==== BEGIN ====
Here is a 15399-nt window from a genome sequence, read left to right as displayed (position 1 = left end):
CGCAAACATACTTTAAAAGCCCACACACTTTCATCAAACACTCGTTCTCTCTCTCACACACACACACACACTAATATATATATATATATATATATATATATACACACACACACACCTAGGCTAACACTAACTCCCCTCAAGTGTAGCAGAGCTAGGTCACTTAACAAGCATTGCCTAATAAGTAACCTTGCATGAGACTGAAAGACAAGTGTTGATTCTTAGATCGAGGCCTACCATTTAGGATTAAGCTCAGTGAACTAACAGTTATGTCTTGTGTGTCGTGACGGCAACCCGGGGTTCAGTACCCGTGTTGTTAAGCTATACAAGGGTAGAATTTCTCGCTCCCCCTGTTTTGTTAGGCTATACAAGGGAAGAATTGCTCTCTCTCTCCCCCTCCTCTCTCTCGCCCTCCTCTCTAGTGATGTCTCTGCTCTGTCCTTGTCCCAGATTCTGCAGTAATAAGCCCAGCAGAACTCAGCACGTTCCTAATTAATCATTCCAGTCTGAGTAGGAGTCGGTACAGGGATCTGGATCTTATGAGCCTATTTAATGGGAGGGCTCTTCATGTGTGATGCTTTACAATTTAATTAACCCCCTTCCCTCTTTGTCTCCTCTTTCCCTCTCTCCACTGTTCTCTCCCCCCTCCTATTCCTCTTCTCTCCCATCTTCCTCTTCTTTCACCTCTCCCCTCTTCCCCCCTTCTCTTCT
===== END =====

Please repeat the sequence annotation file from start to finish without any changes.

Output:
Here is a 15399-nt window from a genome sequence, read left to right as displayed (position 1 = left end):
CGCAAACATACTTTAAAAGCCCACACACTTTCATCAAACACTCGTTCTCTCTCTCACACACACACACACACTAATATATATATATATATATATATATATATACACACACACACACCTAGGCTAACACTAACTCCCCTCAAGTGTAGCAGAGCTAGGTCACTTAACAAGCATTGCCTAATAAGTAACCTTGCATGAGACTGAAAGACAAGTGTTGATTCTTAGATCGAGGCCTACCATTTAGGATTAAGCTCAGTGAACTAACAGTTATGTCTTGTGTGTCGTGACGGCAACCCGGGGTTCAGTACCCGTGTTGTTAAGCTATACAAGGGTAGAATTTCTCGCTCCCCCTGTTTTGTTAGGCTATACAAGGGAAGAATTGCTCTCTCTCTCCCCCTCCTCTCTCTCGCCCTCCTCTCTAGTGATGTCTCTGCTCTGTCCTTGTCCCAGATTCTGCAGTAATAAGCCCAGCAGAACTCAGCACGTTCCTAATTAATCATTCCAGTCTGAGTAGGAGTCGGTACAGGGATCTGGATCTTATGAGCCTATTTAATGGGAGGGCTCTTCATGTGTGATGCTTTACAATTTAATTAACCCCCTTCCCTCTTTGTCTCCTCTTTCCCTCTCTCCACTGTTCTCTCCCCCCTCCTATTCCTCTTCTCTCCCATCTTCCTCTTCTTTCACCTCTCCCCTCTTCCCCCCTTCTCTTCT